Phineas Gage was a young railroad construction supervisor in the Rutland and Burland Railroad site, in Vermont. In September 1848, while preparing a powder charge for blasting a rock, he inadvertently tamped a steel rod into the hole. The ensuing explosion projected the tamping rod, with 2.5 cm of diameter and more than one meter of lenght against his skull, at a high speed. The rod entered his head trhough his left cheek, destroyed his eye, traversed the frontal part of the brain, and left the top of the skull at the other side. Gage lost consciousness immediately and started to have convulsions. However, he recovered conscience moments later, and was taken to a local doctor, Jonh Harlow, who took care of him. Amazingly, he was talking and could walk. He lost a lot of blood, but after a bout with infection, he not only survived to the ghastly lesion, but recovered well, too.
Months later, however, Gage began to have startling changes in personality in mood. He became extravagant and anti-social, a fullmouth and a liar with bad manners, and could no longer hold a job or plan his future. "Gage was no longer Gage", said his friends of him. He died in 1861, thirtheen years after the accident, penniless and epileptic, and no autopsy was performed on his brain. His former physician, John Harlow, interviewed his friends and relatives, and wrote two, reporting Gage's reconstructed medical history, one in 1948, entitled "Passage of an Iron Rod Through the Head", and another in 1868, titled "Recovery from the Passage of an Iron Rod Through the Head".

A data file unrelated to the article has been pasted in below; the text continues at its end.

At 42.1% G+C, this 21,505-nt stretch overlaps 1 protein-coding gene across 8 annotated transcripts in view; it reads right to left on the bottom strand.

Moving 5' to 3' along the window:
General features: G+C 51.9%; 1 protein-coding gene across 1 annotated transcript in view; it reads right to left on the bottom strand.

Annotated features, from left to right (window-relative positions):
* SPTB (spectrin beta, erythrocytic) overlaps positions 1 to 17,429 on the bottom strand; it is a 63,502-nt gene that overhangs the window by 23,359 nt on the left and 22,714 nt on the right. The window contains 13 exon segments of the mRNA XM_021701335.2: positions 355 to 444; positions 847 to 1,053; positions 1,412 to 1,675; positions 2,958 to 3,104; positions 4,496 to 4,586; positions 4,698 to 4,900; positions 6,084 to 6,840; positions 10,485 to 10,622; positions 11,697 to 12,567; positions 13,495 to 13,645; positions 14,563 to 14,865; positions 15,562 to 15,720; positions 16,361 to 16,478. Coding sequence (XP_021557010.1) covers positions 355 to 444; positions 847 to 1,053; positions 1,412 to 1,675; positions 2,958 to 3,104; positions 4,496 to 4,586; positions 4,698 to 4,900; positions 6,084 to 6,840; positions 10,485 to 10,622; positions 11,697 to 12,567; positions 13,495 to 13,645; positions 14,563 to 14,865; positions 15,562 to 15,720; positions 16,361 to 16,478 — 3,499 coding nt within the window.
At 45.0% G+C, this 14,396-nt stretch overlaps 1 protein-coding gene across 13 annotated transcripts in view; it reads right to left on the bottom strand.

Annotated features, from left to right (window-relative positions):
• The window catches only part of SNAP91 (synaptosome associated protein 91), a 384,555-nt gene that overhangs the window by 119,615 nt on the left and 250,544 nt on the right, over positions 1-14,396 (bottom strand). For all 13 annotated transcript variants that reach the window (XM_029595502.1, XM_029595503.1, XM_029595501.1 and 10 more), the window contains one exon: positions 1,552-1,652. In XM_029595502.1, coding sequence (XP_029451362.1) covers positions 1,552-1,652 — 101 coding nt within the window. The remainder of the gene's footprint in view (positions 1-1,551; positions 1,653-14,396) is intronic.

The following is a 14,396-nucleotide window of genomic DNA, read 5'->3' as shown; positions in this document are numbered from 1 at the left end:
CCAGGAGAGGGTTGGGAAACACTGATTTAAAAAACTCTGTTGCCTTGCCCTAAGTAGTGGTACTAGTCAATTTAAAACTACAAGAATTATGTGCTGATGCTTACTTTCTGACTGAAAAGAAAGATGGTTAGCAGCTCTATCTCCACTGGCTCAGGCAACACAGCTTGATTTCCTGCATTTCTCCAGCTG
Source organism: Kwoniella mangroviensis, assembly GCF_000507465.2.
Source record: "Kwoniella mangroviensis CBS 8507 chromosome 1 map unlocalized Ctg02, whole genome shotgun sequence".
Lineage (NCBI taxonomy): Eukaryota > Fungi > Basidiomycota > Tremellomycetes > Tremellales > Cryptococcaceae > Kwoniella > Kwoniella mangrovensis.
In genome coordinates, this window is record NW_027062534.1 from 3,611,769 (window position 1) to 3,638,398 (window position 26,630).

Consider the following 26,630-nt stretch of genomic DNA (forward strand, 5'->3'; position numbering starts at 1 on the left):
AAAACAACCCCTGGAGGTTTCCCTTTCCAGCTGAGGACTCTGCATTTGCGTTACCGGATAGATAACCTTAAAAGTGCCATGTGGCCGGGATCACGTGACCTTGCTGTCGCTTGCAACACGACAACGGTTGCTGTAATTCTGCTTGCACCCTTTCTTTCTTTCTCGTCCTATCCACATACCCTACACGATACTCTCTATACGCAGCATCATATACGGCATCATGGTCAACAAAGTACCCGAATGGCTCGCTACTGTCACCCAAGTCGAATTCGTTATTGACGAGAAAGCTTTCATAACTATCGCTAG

Phineas Gage became a classical case in the textbooks of neurology. The part of the brain which he had lost, was forever associated to the mental and emotional functions which he had lost. Harlow believed that, as he wrote that "The equilibrium between his intellectual faculties and animal propensities seems to have been destroyed.
His skull was recovered however, and preserved in the Warren Medical Museum of Harvard University. Much later, two Portuguese neurobiologists, Hanna and Antonio Damasio of the University of Iowa, used computer graphics and neural imaging techniques to plot the trajectory of the steel rod as it coursed through Gage's brain, and published the results in Science, in 1994. They discovered that most of the damage was done to the ventromedial region of the frontal lobes on both sides. The part of the frontal lobes responsible for speech and motor functions was apparently spared, so they concluded that the changes in social behavior observed in Phineas Gage were probably due to this lesion, because the Damasios have observed the same sort of change in other patients with similar lesions, causing a defect in rational decision making and the processing of emotion.
"Gage's story was the historical beginnings of the study of the biological basis of behavior," said Antonio Damasio.
|From: The History of Psychosurgery
Author: Renato M.E. Sabbatini, PhD
Source: Brain & Mind Magazine, June 1997